Trees are a precious natural resource. They benefit our environment while beautifying our homes and properties. We work to protect and manage this valuable community resource so we can all enjoy a beautiful community full of trees.

On this page:

  1. About tree conservation and management
  2. Tree removal
  3. Trees on private property
  4. Trees on public property
  5. Invasive species
  6. Our urban forest

About tree conservation and management

Our approach to tree conservation and management is guided by these documents:

Visit the International Society of Arboriculture's website to learn about:

  • benefits of trees
  • how to properly care for trees in the urban environment

Tree removal

Choose the situation that applies to you:

Removing or pruning a tree on a private property

You may need a tree conservation permit to remove a tree from a property that is larger than 0.405 hectares or one acre.

You do not need a permit for:

  • removing trees that are less than 10 cm in diameter at chest height
  • removing dead, diseased or hazardous trees when certified as such by an individual designated or approved by our director of planning
  • removing damaged or destroyed tree when certified as such by an individual designated or approved by our director of planning, where the removal is in the interest of public safety, health or general welfare following any man-made or natural disasters, storms, high winds, floods, fires, snowfall or freezes
  • removing trees located within five metres (16.4 feet) of an occupied building
  • when a building permit has already been issued for the work

pruning a tree, as long as the pruning is done in a manner that does not harm the tree

If you’re not sure if you need a permit, send us an email.

Request a permit

Follow these steps to request a tree conservation permit:

  1. download the application form
  2. complete the application form and collect the required materials (listed below)
  3. send the application form and required materials to staff by email

Your application must include:

  • a fully completed application form
  • a copy of a detailed plan or survey
  • payment of the required fee
  • written consent from adjacent property owners if trees straddle a property line (if applicable)

If all the trees you’re removing are dead, dying or hazardous, contact our planning division to see if you need a permit.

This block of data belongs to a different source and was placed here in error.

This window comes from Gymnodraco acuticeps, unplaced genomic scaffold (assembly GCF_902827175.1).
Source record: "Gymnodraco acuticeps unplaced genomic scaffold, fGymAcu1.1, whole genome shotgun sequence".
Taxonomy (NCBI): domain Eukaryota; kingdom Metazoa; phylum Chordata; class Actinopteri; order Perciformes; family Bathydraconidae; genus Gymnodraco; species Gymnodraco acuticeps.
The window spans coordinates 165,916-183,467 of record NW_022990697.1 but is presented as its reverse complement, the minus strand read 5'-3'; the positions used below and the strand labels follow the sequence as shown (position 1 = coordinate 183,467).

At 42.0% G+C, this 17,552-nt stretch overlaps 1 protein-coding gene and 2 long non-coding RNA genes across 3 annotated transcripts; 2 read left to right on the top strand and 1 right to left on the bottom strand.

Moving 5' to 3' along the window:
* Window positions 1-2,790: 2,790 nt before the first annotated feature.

Removing trees during development

When removing trees as part of the development of a piece of land, we will need:

  • a general vegetation overview
  • a detailed vegetation plan or tree preservation plan

You must include these documents in your development application.


Trees on private property

Find information about trees on private property:

Backyard tree planting program

Do you want to add a new tree to your backyard? We're working with Reep Green Solutions to plant trees in backyards at a reduced price.

The backyard tree planting program includes:

  • personalized property consultation
  • one or two native trees
  • delivery and full planting service
  • care and maintenance guide

Learn more and apply on Reep's website.

Property standards

We do not get involved in disputes between neighbours about overhanging branches or tree maintenance. For information about the property standards that are enforced, please visit our property standards page.


Trees on public property

Find information about trees on public property:

City-owned trees

Trees located within road rights-of-way, boulevards and parks are city-owned. Caring for and removing those trees is our responsibility. Damaging or removing these trees can result in criminal charges.

If you’re unsure if a tree is ours, call us at 519-741-2345 or send us an email.

Open the accordions below to learn about our service levels for different types of public tree maintenance.

Tree maintenance